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Ticketmaster Faces Alleged Data Breach: 560 Million Users at Risk

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In a world where data is the new gold, a massive cyber heist has supposedly taken place. The international hacker syndicate ShinyHunters says it has stolen the personal data of 560 million Ticketmaster customers, marking a potential milestone in the history of cybercrime.

The stolen data reportedly includes names, addresses, phone numbers and partial credit card details of Ticketmaster users around the world. The hacking group is demanding a $500,000 ransom to prevent the data from being sold to others. The Australian government and FBI have offered to assist Ticketmaster in dealing with the issue, although the company has yet to confirm whether it suffered a security breach.

The ShinyHunters, known for their “extraordinarily devious” tactics, have been linked to a number of high-profile data breaches in recent years. In 2021, they sold a veritable database of stolen information to 70 million customers of the US telecommunications company AT&T. Last year, nearly 200,000 Pizza Hut customers in Australia suffered data breaches, allegedly by the group.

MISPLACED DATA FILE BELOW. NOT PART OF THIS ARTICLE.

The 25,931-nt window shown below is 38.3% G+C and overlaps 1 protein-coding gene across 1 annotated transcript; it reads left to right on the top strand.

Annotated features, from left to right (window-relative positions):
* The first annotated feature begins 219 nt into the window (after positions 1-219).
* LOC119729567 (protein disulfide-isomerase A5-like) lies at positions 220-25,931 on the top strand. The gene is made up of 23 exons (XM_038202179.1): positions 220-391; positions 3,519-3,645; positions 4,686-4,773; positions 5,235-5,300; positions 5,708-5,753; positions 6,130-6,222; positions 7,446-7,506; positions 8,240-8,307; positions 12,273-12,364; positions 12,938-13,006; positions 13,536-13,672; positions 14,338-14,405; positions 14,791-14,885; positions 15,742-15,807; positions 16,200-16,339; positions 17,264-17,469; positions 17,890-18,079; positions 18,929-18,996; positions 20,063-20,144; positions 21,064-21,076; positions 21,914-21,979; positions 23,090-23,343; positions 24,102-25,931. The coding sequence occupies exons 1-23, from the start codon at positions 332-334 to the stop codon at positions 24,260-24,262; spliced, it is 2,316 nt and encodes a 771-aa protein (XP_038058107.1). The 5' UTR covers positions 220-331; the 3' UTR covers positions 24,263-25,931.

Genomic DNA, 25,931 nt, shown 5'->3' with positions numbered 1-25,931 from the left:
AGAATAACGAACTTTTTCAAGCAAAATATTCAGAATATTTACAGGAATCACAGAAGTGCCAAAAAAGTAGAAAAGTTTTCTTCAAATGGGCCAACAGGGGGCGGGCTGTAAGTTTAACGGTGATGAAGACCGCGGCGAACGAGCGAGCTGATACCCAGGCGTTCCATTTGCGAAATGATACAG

The group operates much like players in the Pokémon animated game, driven by the goal of “Catch ‘Em All!”. Instead of hunting and collecting Pokémon characters, these cybercriminals steal and resell as much data as possible. The group’s activities are not just limited to the dark corners of the Internet. They are known to promote their one-off sales of stolen data on dark web forums, which they also operate.

However, cybersecurity experts warn that the claims could be false. “If Ticketmaster has suffered a breach of this magnitude, it is important that they notify customers, but it is also important to consider that criminal hackers sometimes make false or inflated claims about data breaches, so people should not be overly concerned until a breach is not confirmed,” says security researcher Kevin Beaumont.

The alleged breach coincides with the relaunch of BreachForums, a dark web site where hackers buy and sell stolen material. The FBI had previously taken action against the domain, arresting its administrator Conor Brian Fitzpatrick, but according to tech media he has resurfaced.

The ShinyHunters group has proven to be a formidable opponent for global companies. They are known to create websites that imitate the login pages of legitimate companies, send phishing emails to company employees, and steal login data to access information on company networks and third-party vendors.

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